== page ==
29: The Taking Control of Goods Regulations 2013, part 2, regulation 10 set out the circumstances in which an enforcement agent may not take control of goods. It says an enforcement agent may not take control of goods of a debtor where a child or vulnerable person is the only person present. The legislation does not give any further guidance about how a vulnerable person is defined.

 

31: Mr B told the Council he was a vulnerable person. However, he has not explained why he considers he is vulnerable. He considers that it is the Council’s job to prove he is not.

 

33: It cannot be right that a person can say they are vulnerable and all outstanding debts are written off without them giving further information. If this was the case, then there would be no way for the Council to enforce any debt collection as anybody could claim vulnerability without evidence. I do consider it reasonable for Mr B to explain why he considers himself to be vulnerable.

 

35:In any case, a vulnerable person still has to pay the fines, but any vulnerability means the Council has to consider extra discretion over how the debtor pays the fines, e.g. deferring payment periods or accepting lower instalments. It should also allow the vulnerable person time to get help and advice.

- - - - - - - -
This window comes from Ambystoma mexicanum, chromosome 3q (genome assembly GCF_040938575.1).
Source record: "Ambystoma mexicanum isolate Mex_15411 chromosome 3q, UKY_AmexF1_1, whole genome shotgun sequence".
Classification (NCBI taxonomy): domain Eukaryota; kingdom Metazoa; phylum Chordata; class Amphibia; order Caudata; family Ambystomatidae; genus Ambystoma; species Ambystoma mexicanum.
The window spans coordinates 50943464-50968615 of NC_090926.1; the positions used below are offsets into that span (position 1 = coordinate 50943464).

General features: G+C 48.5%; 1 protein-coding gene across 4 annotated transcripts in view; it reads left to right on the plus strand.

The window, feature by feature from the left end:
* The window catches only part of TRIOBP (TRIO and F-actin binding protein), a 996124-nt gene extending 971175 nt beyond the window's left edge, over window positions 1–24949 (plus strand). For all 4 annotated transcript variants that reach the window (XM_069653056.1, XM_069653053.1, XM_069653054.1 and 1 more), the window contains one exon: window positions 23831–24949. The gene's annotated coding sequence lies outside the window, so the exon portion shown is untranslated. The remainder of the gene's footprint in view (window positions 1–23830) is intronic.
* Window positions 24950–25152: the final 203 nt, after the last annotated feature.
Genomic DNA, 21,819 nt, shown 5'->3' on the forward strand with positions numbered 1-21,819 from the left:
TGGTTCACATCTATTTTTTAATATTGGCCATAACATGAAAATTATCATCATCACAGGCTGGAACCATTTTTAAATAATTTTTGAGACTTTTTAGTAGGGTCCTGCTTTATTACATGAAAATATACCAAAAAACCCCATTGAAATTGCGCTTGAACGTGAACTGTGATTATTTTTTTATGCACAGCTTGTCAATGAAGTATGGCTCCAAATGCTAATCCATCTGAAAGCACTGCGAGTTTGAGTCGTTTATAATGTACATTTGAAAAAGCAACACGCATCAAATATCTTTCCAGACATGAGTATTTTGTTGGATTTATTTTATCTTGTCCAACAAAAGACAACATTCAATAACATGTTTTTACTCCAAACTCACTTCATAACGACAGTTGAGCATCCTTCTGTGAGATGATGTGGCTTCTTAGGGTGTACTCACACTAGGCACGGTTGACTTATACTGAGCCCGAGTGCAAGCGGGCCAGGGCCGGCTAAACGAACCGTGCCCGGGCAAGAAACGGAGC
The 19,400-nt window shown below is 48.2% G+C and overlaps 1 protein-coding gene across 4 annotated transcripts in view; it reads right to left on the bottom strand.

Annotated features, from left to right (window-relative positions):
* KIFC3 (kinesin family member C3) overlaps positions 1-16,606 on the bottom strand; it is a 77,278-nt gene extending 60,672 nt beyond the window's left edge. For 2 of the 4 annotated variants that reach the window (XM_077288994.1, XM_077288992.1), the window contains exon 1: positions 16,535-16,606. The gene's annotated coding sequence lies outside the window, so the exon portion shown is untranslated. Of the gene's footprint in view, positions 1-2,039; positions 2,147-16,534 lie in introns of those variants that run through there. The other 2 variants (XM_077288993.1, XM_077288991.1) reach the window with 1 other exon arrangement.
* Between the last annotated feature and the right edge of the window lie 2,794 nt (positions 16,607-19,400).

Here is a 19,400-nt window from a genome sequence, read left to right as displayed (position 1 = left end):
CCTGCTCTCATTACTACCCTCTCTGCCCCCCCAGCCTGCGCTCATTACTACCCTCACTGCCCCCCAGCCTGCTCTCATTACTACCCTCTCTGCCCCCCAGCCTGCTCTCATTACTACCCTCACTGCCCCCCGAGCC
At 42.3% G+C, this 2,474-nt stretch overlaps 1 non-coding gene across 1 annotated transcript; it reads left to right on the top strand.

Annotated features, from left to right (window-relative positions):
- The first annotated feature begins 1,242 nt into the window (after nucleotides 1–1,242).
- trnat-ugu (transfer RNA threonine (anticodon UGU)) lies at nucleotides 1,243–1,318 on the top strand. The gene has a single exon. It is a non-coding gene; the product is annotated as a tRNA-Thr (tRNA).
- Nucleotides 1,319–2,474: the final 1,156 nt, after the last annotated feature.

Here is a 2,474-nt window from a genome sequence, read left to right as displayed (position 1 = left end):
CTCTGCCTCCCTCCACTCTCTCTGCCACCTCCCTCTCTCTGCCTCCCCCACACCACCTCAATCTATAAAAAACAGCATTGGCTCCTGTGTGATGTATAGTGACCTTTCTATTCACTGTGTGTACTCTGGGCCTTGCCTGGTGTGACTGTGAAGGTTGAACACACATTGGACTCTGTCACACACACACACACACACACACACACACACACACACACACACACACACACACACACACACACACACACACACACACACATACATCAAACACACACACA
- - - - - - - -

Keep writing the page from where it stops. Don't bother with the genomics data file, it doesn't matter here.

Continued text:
37: I have found no fault in the Council’s actions. The Council gave Mr B the opportunity to appeal the PCN’s and to appeal to the court. No further recovery action has been taken once he told the bailiffs and Council he is vulnerable. However, I do consider it reasonable for him to give details of his vulnerability if he wants the Council to consider removing the warrants.

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Cuckoo...

 

one flew over the nest as well!


:mad2::-x:jaw::sad:

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a distinct smell of FMoTL here.....


..

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Points 23, and 24 in the analasys would bear out a definite FMOTL belief. At least no mention of Admiralty Law and Dock.......;


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god help anybody who goes to court with even a smell of FOTL/GETOUTOFDEBTFORFREE dribble they inadvertently will get hammered regardless, creditor representatives would have a back door field day on it


:mad2::-x:jaw::sad:

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Blue badges do not automatic grant vulnerability.

FMOTL twaddle and pish